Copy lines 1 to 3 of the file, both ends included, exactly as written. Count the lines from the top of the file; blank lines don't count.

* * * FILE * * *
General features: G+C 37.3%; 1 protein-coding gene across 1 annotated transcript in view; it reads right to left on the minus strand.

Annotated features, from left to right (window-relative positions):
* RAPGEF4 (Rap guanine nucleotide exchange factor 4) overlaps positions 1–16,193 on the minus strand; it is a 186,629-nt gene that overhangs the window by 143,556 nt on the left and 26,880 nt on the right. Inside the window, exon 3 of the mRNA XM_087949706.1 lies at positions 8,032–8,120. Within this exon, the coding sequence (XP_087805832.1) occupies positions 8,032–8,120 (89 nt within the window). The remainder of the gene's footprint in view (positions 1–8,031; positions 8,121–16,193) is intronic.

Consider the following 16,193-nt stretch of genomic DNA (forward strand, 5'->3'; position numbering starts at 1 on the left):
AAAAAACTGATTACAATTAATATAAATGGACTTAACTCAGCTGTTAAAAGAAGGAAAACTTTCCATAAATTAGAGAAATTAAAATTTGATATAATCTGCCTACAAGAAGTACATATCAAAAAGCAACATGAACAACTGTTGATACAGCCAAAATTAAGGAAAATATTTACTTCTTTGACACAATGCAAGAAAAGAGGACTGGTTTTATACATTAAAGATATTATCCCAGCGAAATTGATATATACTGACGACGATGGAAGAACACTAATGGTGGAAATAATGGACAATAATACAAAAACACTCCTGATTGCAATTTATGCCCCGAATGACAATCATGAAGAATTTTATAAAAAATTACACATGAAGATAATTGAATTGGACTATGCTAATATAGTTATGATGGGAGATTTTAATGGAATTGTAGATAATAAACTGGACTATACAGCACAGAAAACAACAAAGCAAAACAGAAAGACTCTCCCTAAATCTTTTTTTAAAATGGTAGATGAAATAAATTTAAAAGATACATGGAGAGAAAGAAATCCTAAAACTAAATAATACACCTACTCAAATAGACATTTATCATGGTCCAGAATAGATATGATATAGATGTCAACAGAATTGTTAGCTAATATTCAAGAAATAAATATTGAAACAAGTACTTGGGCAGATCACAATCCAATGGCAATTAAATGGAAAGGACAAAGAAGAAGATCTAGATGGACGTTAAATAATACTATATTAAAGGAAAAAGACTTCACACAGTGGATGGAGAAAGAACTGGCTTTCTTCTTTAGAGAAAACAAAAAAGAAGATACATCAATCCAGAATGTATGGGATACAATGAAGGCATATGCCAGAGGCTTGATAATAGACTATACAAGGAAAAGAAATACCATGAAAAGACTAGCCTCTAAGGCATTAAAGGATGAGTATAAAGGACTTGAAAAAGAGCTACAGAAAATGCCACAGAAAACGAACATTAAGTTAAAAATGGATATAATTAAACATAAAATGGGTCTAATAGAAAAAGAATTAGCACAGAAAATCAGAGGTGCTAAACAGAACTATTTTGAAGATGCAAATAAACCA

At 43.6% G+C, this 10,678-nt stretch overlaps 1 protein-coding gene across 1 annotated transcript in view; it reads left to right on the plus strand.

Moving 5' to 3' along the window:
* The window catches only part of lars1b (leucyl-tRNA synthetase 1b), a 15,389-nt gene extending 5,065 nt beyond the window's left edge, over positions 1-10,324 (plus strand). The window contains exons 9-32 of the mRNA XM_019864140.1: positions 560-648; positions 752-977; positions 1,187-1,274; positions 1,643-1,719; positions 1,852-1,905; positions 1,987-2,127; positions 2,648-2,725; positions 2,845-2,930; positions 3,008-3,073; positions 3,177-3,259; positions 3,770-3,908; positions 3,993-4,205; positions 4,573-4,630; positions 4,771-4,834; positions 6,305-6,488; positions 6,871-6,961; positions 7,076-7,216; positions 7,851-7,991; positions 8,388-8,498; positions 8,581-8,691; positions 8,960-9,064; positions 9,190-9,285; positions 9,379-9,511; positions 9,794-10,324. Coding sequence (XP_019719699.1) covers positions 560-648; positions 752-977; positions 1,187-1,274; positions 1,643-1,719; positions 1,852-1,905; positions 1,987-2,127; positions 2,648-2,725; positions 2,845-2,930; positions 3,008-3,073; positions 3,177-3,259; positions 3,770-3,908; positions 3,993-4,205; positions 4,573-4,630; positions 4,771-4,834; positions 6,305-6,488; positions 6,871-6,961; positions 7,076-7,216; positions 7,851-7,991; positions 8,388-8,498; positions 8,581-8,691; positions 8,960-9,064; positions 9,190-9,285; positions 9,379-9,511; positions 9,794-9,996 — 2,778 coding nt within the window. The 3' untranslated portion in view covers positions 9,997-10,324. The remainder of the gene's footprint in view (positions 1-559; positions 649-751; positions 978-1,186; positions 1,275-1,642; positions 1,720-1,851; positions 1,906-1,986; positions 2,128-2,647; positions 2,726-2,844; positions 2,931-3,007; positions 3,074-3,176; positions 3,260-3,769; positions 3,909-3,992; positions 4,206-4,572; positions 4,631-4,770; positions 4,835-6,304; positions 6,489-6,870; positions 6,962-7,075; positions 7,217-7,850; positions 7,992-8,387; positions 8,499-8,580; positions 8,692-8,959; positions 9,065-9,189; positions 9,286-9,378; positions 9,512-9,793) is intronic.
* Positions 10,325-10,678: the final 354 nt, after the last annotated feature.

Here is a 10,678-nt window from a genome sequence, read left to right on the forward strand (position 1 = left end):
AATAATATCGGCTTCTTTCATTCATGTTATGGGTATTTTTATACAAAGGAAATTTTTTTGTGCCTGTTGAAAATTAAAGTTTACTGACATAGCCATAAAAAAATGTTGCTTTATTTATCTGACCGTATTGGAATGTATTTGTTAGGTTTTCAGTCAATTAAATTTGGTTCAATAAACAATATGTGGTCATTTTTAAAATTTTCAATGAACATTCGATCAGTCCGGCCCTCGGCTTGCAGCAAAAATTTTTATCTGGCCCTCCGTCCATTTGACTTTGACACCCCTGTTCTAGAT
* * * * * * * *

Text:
General features: G+C 37.3%; 1 protein-coding gene across 1 annotated transcript in view; it reads right to left on the minus strand.

Annotated features, from left to right (window-relative positions):
* RAPGEF4 (Rap guanine nucleotide exchange factor 4) overlaps positions 1–16,193 on the minus strand; it is a 186,629-nt gene that overhangs the window by 143,556 nt on the left and 26,880 nt on the right. Inside the window, exon 3 of the mRNA XM_087949706.1 lies at positions 8,032–8,120. Within this exon, the coding sequence (XP_087805832.1) occupies positions 8,032–8,120 (89 nt within the window). The remainder of the gene's footprint in view (positions 1–8,031; positions 8,121–16,193) is intronic.